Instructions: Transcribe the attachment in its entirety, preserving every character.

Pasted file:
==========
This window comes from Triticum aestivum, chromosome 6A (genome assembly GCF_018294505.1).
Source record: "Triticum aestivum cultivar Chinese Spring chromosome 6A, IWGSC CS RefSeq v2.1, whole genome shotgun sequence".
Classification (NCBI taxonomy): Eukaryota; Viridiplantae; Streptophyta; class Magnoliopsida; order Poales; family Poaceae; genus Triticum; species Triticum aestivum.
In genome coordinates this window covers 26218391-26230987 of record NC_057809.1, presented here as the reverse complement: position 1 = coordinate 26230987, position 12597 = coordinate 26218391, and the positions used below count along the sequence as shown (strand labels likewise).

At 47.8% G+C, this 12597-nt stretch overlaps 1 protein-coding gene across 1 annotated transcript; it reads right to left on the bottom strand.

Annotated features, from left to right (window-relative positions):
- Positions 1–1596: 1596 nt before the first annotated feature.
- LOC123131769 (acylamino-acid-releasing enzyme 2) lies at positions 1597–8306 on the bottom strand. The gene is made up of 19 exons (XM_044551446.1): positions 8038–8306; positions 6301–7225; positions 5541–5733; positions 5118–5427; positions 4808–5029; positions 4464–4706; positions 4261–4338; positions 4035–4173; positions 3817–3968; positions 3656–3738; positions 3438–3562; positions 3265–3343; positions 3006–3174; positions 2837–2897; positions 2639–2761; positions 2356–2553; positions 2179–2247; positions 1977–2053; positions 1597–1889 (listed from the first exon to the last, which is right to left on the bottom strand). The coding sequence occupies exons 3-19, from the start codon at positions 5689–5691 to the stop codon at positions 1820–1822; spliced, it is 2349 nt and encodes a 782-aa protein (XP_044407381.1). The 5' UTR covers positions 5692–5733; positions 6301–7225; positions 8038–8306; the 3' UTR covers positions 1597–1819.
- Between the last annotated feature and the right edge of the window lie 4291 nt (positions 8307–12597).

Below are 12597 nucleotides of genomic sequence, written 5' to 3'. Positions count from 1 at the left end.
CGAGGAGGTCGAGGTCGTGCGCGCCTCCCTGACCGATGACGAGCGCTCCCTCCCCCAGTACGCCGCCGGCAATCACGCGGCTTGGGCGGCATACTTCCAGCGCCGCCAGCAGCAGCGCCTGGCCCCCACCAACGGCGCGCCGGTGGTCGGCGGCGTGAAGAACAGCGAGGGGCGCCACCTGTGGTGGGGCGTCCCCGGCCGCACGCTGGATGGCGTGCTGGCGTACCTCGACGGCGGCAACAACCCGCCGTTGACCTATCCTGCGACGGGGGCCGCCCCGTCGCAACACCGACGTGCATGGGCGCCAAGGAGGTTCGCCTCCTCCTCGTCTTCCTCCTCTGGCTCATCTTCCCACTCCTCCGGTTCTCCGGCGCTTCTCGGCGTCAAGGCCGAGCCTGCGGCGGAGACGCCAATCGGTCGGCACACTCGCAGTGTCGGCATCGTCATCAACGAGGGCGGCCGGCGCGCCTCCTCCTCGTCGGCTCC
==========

This window comes from Triticum aestivum, chromosome 6A (genome assembly GCF_018294505.1).
Source record: "Triticum aestivum cultivar Chinese Spring chromosome 6A, IWGSC CS RefSeq v2.1, whole genome shotgun sequence".
Classification (NCBI taxonomy): Eukaryota; Viridiplantae; Streptophyta; class Magnoliopsida; order Poales; family Poaceae; genus Triticum; species Triticum aestivum.
In genome coordinates this window covers 26218391-26230987 of record NC_057809.1, presented here as the reverse complement: position 1 = coordinate 26230987, position 12597 = coordinate 26218391, and the positions used below count along the sequence as shown (strand labels likewise).

At 47.8% G+C, this 12597-nt stretch overlaps 1 protein-coding gene across 1 annotated transcript; it reads right to left on the bottom strand.

Annotated features, from left to right (window-relative positions):
- Positions 1–1596: 1596 nt before the first annotated feature.
- LOC123131769 (acylamino-acid-releasing enzyme 2) lies at positions 1597–8306 on the bottom strand. The gene is made up of 19 exons (XM_044551446.1): positions 8038–8306; positions 6301–7225; positions 5541–5733; positions 5118–5427; positions 4808–5029; positions 4464–4706; positions 4261–4338; positions 4035–4173; positions 3817–3968; positions 3656–3738; positions 3438–3562; positions 3265–3343; positions 3006–3174; positions 2837–2897; positions 2639–2761; positions 2356–2553; positions 2179–2247; positions 1977–2053; positions 1597–1889 (listed from the first exon to the last, which is right to left on the bottom strand). The coding sequence occupies exons 3-19, from the start codon at positions 5689–5691 to the stop codon at positions 1820–1822; spliced, it is 2349 nt and encodes a 782-aa protein (XP_044407381.1). The 5' UTR covers positions 5692–5733; positions 6301–7225; positions 8038–8306; the 3' UTR covers positions 1597–1819.
- Between the last annotated feature and the right edge of the window lie 4291 nt (positions 8307–12597).

Below are 12597 nucleotides of genomic sequence, written 5' to 3'. Positions count from 1 at the left end.
CGAGGAGGTCGAGGTCGTGCGCGCCTCCCTGACCGATGACGAGCGCTCCCTCCCCCAGTACGCCGCCGGCAATCACGCGGCTTGGGCGGCATACTTCCAGCGCCGCCAGCAGCAGCGCCTGGCCCCCACCAACGGCGCGCCGGTGGTCGGCGGCGTGAAGAACAGCGAGGGGCGCCACCTGTGGTGGGGCGTCCCCGGCCGCACGCTGGATGGCGTGCTGGCGTACCTCGACGGCGGCAACAACCCGCCGTTGACCTATCCTGCGACGGGGGCCGCCCCGTCGCAACACCGACGTGCATGGGCGCCAAGGAGGTTCGCCTCCTCCTCGTCTTCCTCCTCTGGCTCATCTTCCCACTCCTCCGGTTCTCCGGCGCTTCTCGGCGTCAAGGCCGAGCCTGCGGCGGAGACGCCAATCGGTCGGCACACTCGCAGTGTCGGCATCGTCATCAACGAGGGCGGCCGGCGCGCCTCCTCCTCGTCGGCTCC